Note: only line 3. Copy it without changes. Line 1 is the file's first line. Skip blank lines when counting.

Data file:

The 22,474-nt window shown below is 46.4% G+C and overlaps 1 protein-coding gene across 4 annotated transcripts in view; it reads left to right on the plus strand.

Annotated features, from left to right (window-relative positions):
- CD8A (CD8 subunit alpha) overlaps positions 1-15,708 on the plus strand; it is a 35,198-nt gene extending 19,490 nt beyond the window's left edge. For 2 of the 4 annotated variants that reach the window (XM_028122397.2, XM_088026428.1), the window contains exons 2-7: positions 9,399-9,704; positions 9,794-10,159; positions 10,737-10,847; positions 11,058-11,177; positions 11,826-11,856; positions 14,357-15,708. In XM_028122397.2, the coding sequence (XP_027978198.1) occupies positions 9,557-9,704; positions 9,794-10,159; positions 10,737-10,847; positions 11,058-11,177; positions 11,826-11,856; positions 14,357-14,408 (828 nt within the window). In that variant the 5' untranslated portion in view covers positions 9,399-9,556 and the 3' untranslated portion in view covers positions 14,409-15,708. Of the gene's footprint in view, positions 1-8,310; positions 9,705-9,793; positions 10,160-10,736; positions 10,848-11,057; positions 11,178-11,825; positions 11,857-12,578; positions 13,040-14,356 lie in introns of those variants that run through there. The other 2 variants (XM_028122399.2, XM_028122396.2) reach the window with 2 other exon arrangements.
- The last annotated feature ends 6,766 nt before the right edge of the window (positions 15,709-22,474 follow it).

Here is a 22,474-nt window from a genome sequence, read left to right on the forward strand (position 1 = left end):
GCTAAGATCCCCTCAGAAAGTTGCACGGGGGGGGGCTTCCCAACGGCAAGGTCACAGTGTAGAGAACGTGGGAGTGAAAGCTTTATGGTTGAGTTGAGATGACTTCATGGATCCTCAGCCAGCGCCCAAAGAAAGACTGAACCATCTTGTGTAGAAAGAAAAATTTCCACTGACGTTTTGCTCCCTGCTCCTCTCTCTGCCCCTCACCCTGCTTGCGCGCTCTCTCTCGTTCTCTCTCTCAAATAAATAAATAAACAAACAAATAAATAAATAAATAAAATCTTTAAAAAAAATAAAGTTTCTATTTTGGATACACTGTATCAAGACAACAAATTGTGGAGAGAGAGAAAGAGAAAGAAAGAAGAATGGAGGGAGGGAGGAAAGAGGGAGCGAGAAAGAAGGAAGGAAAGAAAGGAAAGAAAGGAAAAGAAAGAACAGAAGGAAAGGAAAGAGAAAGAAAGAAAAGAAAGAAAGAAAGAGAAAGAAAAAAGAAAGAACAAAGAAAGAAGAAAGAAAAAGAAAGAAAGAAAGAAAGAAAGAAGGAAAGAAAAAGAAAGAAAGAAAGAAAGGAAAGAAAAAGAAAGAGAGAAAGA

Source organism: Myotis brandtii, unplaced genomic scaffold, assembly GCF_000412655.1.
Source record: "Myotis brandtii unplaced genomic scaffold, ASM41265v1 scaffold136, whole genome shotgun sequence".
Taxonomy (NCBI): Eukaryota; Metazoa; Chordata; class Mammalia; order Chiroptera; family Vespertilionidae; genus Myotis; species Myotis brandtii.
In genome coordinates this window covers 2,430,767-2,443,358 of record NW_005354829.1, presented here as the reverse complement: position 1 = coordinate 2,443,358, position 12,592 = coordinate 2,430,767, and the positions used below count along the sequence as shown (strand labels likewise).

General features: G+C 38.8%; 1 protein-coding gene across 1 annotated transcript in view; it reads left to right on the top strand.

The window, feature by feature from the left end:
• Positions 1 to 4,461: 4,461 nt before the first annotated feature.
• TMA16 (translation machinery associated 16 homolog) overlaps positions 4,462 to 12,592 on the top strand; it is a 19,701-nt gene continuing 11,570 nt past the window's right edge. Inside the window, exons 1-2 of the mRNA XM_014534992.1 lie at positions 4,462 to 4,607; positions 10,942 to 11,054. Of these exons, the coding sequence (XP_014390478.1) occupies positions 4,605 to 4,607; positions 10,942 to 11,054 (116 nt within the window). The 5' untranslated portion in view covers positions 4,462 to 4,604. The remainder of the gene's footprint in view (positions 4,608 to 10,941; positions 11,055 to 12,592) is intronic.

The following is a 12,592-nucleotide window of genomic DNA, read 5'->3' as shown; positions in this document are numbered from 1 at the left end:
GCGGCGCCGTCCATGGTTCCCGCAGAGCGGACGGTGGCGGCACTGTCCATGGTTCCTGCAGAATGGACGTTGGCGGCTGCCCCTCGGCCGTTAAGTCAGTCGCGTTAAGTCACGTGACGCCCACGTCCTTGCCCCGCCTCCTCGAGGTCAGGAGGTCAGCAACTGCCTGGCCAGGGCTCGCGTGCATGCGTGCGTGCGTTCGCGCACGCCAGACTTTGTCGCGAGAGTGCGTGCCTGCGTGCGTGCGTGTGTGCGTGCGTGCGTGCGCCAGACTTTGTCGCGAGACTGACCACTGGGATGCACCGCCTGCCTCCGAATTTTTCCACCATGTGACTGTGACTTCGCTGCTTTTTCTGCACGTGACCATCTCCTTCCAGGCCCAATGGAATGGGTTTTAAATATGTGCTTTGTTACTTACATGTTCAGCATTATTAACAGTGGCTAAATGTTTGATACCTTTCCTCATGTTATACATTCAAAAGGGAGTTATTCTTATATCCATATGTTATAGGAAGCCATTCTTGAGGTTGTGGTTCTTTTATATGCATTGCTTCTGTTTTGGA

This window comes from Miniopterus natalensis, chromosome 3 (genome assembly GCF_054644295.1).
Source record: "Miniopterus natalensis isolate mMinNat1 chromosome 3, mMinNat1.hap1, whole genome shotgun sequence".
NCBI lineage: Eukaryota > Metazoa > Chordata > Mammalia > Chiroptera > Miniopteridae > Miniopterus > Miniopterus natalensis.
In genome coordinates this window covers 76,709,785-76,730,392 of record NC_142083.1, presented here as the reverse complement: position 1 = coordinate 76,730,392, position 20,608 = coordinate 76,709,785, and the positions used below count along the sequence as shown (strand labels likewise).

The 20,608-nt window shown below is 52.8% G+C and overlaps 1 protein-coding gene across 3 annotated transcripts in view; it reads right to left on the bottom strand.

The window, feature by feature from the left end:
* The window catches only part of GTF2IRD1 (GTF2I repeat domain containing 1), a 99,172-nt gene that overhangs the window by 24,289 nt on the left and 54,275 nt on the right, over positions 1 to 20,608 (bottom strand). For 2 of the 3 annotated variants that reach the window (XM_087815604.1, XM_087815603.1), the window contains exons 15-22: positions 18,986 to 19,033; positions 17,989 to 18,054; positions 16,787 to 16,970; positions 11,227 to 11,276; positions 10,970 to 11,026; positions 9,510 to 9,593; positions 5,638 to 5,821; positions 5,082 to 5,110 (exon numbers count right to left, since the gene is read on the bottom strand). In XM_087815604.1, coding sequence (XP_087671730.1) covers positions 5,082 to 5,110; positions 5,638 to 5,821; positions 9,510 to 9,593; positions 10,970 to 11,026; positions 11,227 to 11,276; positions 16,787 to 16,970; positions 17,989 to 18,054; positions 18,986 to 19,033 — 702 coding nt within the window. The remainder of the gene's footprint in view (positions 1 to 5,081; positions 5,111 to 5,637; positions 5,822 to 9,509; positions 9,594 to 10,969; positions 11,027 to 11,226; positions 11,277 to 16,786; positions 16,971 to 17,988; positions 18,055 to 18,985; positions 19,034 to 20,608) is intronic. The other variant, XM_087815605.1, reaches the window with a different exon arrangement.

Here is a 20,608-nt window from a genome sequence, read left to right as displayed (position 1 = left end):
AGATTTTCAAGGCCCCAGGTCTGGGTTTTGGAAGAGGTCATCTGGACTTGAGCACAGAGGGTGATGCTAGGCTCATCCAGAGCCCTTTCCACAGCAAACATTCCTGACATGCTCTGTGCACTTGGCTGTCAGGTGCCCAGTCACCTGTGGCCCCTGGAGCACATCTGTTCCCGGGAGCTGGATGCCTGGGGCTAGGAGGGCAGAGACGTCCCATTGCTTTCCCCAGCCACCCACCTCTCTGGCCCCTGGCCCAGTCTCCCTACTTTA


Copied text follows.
- CD8A (CD8 subunit alpha) overlaps positions 1-15,708 on the plus strand; it is a 35,198-nt gene extending 19,490 nt beyond the window's left edge. For 2 of the 4 annotated variants that reach the window (XM_028122397.2, XM_088026428.1), the window contains exons 2-7: positions 9,399-9,704; positions 9,794-10,159; positions 10,737-10,847; positions 11,058-11,177; positions 11,826-11,856; positions 14,357-15,708. In XM_028122397.2, the coding sequence (XP_027978198.1) occupies positions 9,557-9,704; positions 9,794-10,159; positions 10,737-10,847; positions 11,058-11,177; positions 11,826-11,856; positions 14,357-14,408 (828 nt within the window). In that variant the 5' untranslated portion in view covers positions 9,399-9,556 and the 3' untranslated portion in view covers positions 14,409-15,708. Of the gene's footprint in view, positions 1-8,310; positions 9,705-9,793; positions 10,160-10,736; positions 10,848-11,057; positions 11,178-11,825; positions 11,857-12,578; positions 13,040-14,356 lie in introns of those variants that run through there. The other 2 variants (XM_028122399.2, XM_028122396.2) reach the window with 2 other exon arrangements.